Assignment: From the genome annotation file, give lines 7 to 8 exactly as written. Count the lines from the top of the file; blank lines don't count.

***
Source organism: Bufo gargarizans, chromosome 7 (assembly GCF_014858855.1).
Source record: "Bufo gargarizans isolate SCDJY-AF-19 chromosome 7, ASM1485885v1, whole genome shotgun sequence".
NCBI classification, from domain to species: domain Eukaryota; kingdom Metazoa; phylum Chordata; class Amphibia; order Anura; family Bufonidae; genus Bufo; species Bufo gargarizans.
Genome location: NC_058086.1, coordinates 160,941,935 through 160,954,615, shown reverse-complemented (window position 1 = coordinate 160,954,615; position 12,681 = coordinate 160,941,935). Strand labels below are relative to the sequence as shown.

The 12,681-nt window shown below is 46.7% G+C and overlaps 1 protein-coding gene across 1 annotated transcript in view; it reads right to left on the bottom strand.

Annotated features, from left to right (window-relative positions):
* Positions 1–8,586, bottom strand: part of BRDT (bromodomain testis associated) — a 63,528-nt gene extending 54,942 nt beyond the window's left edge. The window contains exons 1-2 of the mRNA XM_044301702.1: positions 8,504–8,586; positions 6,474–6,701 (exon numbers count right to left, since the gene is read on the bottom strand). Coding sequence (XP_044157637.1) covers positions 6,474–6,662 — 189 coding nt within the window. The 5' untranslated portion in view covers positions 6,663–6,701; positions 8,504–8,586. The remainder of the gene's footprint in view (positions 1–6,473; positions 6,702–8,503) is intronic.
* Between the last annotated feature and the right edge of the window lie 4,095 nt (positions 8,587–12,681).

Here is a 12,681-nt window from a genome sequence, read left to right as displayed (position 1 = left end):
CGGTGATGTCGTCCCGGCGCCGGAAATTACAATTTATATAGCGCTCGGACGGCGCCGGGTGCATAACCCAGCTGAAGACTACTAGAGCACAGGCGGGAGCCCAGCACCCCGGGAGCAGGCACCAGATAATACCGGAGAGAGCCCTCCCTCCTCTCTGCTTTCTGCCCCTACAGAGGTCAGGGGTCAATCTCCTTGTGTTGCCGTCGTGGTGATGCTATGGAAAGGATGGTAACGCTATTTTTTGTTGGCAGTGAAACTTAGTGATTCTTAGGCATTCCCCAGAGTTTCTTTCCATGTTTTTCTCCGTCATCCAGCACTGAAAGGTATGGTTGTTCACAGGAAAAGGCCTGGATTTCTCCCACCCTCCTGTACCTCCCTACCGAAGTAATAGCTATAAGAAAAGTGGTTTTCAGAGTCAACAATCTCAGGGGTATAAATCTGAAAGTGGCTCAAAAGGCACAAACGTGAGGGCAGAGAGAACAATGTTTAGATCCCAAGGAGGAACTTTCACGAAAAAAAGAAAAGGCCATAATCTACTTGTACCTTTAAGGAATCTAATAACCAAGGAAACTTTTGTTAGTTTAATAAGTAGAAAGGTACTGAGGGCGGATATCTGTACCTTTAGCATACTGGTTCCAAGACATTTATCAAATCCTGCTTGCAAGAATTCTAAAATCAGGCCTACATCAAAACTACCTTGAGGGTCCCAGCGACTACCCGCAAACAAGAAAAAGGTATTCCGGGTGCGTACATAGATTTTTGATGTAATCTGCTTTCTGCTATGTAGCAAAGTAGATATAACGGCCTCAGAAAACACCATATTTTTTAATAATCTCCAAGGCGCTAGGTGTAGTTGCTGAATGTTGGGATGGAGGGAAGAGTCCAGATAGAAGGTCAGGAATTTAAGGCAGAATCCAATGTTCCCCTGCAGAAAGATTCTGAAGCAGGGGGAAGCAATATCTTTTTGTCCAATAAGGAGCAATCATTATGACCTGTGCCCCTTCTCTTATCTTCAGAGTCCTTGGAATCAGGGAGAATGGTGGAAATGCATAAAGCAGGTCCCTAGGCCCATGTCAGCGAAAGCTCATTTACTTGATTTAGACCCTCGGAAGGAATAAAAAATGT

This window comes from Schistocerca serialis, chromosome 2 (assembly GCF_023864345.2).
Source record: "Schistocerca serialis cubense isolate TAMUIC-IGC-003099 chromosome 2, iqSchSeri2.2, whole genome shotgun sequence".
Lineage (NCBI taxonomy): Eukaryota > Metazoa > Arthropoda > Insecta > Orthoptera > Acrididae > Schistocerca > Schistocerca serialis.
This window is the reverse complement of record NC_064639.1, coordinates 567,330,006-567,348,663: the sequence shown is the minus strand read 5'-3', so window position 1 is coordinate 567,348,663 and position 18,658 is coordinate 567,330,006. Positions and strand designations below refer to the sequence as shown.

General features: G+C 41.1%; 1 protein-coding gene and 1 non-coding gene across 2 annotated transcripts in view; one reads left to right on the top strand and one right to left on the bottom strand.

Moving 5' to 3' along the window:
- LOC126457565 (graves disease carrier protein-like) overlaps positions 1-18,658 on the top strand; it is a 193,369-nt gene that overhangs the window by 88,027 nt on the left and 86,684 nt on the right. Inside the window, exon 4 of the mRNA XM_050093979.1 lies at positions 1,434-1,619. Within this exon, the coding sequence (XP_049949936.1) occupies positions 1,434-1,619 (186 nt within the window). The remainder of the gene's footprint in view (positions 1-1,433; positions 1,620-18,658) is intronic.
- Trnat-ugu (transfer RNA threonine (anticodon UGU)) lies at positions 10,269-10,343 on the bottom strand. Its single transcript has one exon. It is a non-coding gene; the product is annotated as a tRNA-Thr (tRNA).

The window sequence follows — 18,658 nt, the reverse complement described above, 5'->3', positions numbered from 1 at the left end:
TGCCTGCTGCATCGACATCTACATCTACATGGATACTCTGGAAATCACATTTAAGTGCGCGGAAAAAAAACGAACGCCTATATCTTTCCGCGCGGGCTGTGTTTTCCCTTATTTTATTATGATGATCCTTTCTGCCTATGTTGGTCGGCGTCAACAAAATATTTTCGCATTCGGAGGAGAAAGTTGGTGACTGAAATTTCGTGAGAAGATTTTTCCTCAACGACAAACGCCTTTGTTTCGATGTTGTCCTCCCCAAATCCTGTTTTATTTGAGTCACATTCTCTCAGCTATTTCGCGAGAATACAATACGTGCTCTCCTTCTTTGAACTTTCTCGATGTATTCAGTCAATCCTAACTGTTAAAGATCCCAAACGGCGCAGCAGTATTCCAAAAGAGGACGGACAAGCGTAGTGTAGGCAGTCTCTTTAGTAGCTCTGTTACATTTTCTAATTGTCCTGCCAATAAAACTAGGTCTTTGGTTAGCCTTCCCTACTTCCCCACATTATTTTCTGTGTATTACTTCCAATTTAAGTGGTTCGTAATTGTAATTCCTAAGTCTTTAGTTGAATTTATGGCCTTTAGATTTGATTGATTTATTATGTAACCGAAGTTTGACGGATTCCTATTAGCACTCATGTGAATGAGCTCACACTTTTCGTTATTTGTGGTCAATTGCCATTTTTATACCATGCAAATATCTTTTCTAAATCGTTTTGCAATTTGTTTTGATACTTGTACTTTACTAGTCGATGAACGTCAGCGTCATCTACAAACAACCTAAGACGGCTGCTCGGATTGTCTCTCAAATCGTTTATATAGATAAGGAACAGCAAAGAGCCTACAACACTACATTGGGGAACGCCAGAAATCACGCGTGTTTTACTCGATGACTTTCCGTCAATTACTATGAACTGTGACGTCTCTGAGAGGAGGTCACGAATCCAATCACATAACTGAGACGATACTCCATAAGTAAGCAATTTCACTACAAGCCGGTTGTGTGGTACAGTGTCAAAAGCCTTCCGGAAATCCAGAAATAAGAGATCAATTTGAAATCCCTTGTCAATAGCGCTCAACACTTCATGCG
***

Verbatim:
* Positions 1–8,586, bottom strand: part of BRDT (bromodomain testis associated) — a 63,528-nt gene extending 54,942 nt beyond the window's left edge. The window contains exons 1-2 of the mRNA XM_044301702.1: positions 8,504–8,586; positions 6,474–6,701 (exon numbers count right to left, since the gene is read on the bottom strand). Coding sequence (XP_044157637.1) covers positions 6,474–6,662 — 189 coding nt within the window. The 5' untranslated portion in view covers positions 6,663–6,701; positions 8,504–8,586. The remainder of the gene's footprint in view (positions 1–6,473; positions 6,702–8,503) is intronic.
* Between the last annotated feature and the right edge of the window lie 4,095 nt (positions 8,587–12,681).